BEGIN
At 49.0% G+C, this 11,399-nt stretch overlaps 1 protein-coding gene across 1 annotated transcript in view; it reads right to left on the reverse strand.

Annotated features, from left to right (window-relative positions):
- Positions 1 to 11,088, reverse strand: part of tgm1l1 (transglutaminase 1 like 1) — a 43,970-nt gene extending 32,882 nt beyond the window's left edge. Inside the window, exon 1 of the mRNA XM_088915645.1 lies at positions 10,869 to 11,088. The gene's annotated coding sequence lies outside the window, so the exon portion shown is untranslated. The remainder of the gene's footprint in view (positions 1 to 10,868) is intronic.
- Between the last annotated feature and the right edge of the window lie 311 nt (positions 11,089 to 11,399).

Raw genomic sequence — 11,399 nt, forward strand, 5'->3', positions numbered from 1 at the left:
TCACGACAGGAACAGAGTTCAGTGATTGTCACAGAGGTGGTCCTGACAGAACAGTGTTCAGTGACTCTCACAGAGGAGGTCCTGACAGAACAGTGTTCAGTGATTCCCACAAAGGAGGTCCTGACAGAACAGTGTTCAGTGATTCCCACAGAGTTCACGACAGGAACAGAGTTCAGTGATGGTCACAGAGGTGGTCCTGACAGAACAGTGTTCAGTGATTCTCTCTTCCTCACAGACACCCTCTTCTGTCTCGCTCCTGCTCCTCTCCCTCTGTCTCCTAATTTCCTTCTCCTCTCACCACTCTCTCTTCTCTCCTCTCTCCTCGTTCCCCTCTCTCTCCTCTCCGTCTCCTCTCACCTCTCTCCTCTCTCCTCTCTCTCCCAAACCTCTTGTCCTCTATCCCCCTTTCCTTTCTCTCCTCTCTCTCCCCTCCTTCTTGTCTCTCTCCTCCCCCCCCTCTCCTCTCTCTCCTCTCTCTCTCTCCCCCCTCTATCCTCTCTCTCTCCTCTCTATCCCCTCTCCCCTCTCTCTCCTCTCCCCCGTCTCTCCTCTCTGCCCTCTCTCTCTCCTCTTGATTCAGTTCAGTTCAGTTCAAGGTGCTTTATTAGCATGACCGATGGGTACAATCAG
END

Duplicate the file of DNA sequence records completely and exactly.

At 49.0% G+C, this 11,399-nt stretch overlaps 1 protein-coding gene across 1 annotated transcript in view; it reads right to left on the reverse strand.

Annotated features, from left to right (window-relative positions):
- Positions 1 to 11,088, reverse strand: part of tgm1l1 (transglutaminase 1 like 1) — a 43,970-nt gene extending 32,882 nt beyond the window's left edge. Inside the window, exon 1 of the mRNA XM_088915645.1 lies at positions 10,869 to 11,088. The gene's annotated coding sequence lies outside the window, so the exon portion shown is untranslated. The remainder of the gene's footprint in view (positions 1 to 10,868) is intronic.
- Between the last annotated feature and the right edge of the window lie 311 nt (positions 11,089 to 11,399).

Raw genomic sequence — 11,399 nt, forward strand, 5'->3', positions numbered from 1 at the left:
TCACGACAGGAACAGAGTTCAGTGATTGTCACAGAGGTGGTCCTGACAGAACAGTGTTCAGTGACTCTCACAGAGGAGGTCCTGACAGAACAGTGTTCAGTGATTCCCACAAAGGAGGTCCTGACAGAACAGTGTTCAGTGATTCCCACAGAGTTCACGACAGGAACAGAGTTCAGTGATGGTCACAGAGGTGGTCCTGACAGAACAGTGTTCAGTGATTCTCTCTTCCTCACAGACACCCTCTTCTGTCTCGCTCCTGCTCCTCTCCCTCTGTCTCCTAATTTCCTTCTCCTCTCACCACTCTCTCTTCTCTCCTCTCTCCTCGTTCCCCTCTCTCTCCTCTCCGTCTCCTCTCACCTCTCTCCTCTCTCCTCTCTCTCCCAAACCTCTTGTCCTCTATCCCCCTTTCCTTTCTCTCCTCTCTCTCCCCTCCTTCTTGTCTCTCTCCTCCCCCCCCTCTCCTCTCTCTCCTCTCTCTCTCTCCCCCCTCTATCCTCTCTCTCTCCTCTCTATCCCCTCTCCCCTCTCTCTCCTCTCCCCCGTCTCTCCTCTCTGCCCTCTCTCTCTCCTCTTGATTCAGTTCAGTTCAGTTCAAGGTGCTTTATTAGCATGACCGATGGGTACAATCAG